Jodi Jacobsen is a 4th grade teacher at Manson Northwest Webster. Besides that, she wears several other hats. She's on our District Leadership Team, the Elementary Assessment Team, and our Iowa Core Leadership Team. In her "spare" time she agree to write a post for my blog.
As I read it I was impressed with how succinctly she describes the importance of questioning and metacognition. I recently did a walk-through in Jodi's class and I can tell you that her blog post isn't just a description. It really happens in her classroom. The deep thinking, and collaboration that went on among the 4th graders during my visit was remarkable. It was concept-based, 21st century learning all the way.
"When you were a child, did you ever have a teacher or parent ask, "What were you thinking?" It typically had a negative connotation. I'm pretty sure that was my dad's first question when I had a fender bender at age 17. This was, of course, a legitimate question. He wanted to know what I was thinking when I took that corner too quickly. I didn't know it at the time, but maybe he was on to something. He made me think about what I had done, and why I had done it.
Now that I'm a teacher, I realize the power of that question. It is my favorite one to ask my students, and I do it often - probably to the point that they now answer it before I even ask. As we study the Iowa Core Curriculum and its Characteristics of Effective Instruction, questioning seems to be at the heart of good teaching and learning. As teachers, we strive to develop life-long learning in our students. To achieve that, we must nurture thinking - and thinking about thinking. Metacognition develops in my fourth graders when I ask them appropriate questions. I see them grow when the questions I model for them are not necessarily about what answer they want to give, but why they want to give that answer. The challenge is to pose questions that will encourage them to think more deeply than they thought possible. When faced with complex questions to ponder, students develop confidence and higher-order skills. This means teaching with flexibility and being ready for those teachable moments. I used to worry that I was getting off track when that happened. Now I realize that these moments can sometimes benefit students more than planned out lessons. I have also decided that asking myself, "What were you thinking?" is very valuable. It helps me reflect on my day-to-day teaching in a way that encourages relevancy and strategic instruction.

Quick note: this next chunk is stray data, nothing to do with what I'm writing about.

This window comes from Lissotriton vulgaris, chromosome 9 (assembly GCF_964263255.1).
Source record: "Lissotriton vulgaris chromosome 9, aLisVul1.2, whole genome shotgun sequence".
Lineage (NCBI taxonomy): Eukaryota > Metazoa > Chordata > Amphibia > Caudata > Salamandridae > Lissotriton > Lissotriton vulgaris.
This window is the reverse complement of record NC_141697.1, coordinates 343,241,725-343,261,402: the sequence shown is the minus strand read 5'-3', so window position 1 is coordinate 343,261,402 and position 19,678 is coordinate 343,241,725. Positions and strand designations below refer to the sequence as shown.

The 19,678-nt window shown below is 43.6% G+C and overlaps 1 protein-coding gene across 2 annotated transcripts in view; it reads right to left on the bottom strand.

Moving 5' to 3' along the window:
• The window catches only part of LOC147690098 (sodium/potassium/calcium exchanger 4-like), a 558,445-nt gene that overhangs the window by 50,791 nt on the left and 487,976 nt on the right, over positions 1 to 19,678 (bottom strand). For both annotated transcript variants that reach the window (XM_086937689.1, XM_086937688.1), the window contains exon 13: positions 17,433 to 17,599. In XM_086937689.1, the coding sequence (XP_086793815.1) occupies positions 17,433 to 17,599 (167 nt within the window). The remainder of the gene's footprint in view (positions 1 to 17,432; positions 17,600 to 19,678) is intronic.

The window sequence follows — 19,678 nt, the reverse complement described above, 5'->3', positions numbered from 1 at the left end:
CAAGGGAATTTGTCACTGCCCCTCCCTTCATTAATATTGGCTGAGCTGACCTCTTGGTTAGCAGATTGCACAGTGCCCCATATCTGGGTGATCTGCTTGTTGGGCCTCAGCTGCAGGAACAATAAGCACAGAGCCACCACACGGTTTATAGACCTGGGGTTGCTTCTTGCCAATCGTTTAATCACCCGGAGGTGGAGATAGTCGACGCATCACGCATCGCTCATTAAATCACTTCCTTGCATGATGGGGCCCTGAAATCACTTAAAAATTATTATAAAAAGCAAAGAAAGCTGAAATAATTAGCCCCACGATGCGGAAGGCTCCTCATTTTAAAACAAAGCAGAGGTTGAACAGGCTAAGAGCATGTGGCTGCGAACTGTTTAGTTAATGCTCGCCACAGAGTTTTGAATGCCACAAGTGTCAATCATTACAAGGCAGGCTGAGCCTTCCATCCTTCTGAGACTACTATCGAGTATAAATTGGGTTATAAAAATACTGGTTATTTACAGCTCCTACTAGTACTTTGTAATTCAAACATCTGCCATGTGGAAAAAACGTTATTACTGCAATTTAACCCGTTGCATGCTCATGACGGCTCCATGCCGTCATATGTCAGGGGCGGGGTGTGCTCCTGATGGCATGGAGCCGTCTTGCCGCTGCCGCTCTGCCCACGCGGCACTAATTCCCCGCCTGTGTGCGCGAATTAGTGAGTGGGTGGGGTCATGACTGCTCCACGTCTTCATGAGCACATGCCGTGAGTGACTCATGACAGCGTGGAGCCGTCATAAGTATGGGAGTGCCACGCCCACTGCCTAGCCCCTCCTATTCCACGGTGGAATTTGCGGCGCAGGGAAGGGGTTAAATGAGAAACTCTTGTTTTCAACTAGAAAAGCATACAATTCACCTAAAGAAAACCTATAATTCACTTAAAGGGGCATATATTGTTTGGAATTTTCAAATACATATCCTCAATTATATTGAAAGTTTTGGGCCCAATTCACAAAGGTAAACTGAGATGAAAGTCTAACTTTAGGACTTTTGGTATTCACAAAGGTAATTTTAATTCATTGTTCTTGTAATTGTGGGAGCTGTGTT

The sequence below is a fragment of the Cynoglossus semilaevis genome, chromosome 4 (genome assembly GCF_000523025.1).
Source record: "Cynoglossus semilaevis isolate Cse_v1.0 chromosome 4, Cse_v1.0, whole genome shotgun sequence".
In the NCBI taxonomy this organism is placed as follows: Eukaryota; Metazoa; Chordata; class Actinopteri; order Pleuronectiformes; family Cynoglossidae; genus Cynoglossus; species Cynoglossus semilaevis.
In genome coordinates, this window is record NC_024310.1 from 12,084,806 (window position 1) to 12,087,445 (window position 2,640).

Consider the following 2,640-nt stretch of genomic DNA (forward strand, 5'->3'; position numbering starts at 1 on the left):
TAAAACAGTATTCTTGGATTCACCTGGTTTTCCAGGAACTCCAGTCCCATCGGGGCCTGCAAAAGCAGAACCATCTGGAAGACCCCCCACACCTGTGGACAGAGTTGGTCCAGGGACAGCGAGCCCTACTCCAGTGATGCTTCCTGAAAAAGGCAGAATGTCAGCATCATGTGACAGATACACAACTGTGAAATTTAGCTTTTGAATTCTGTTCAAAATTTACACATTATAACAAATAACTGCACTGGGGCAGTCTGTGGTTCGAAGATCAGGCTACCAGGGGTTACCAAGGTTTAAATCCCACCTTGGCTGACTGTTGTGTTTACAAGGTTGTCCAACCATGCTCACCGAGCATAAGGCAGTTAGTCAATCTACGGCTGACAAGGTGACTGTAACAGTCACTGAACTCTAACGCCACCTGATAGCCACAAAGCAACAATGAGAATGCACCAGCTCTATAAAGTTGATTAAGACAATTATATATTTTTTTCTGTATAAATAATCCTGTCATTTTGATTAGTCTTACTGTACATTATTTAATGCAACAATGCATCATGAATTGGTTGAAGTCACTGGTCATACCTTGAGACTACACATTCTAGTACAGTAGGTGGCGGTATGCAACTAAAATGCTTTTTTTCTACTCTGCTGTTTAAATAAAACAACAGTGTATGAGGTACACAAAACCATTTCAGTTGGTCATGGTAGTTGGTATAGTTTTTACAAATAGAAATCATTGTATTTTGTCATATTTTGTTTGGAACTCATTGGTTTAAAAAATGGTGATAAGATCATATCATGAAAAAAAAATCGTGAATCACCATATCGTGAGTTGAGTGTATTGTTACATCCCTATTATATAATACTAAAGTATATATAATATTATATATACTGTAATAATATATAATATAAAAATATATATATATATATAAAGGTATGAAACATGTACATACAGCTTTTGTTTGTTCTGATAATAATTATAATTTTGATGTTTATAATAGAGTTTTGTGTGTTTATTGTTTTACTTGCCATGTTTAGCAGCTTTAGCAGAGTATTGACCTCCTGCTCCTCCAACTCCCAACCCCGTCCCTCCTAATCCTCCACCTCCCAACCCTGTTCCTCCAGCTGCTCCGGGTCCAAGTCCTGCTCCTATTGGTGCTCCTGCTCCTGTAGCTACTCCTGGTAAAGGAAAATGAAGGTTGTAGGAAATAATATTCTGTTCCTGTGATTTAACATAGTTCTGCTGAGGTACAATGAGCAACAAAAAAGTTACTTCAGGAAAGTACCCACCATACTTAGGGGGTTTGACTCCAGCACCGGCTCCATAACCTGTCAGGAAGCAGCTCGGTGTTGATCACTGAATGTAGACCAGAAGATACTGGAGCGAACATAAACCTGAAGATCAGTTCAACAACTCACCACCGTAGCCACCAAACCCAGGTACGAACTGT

A positive effect of open-ended questioning with students is that they tend to pick up these habits themselves. When listening to small groups collaborate, I often hear them ask each other questions like, "How did you get that idea?" To me, that's the end goal - that students are naturally able to ask each other and themselves questions that will make them think things through before making decisions. When they are able to do that, and learn more about their own thought processes, life-long learning is sure to follow. "What do you think?" "
Diigo username: jodijj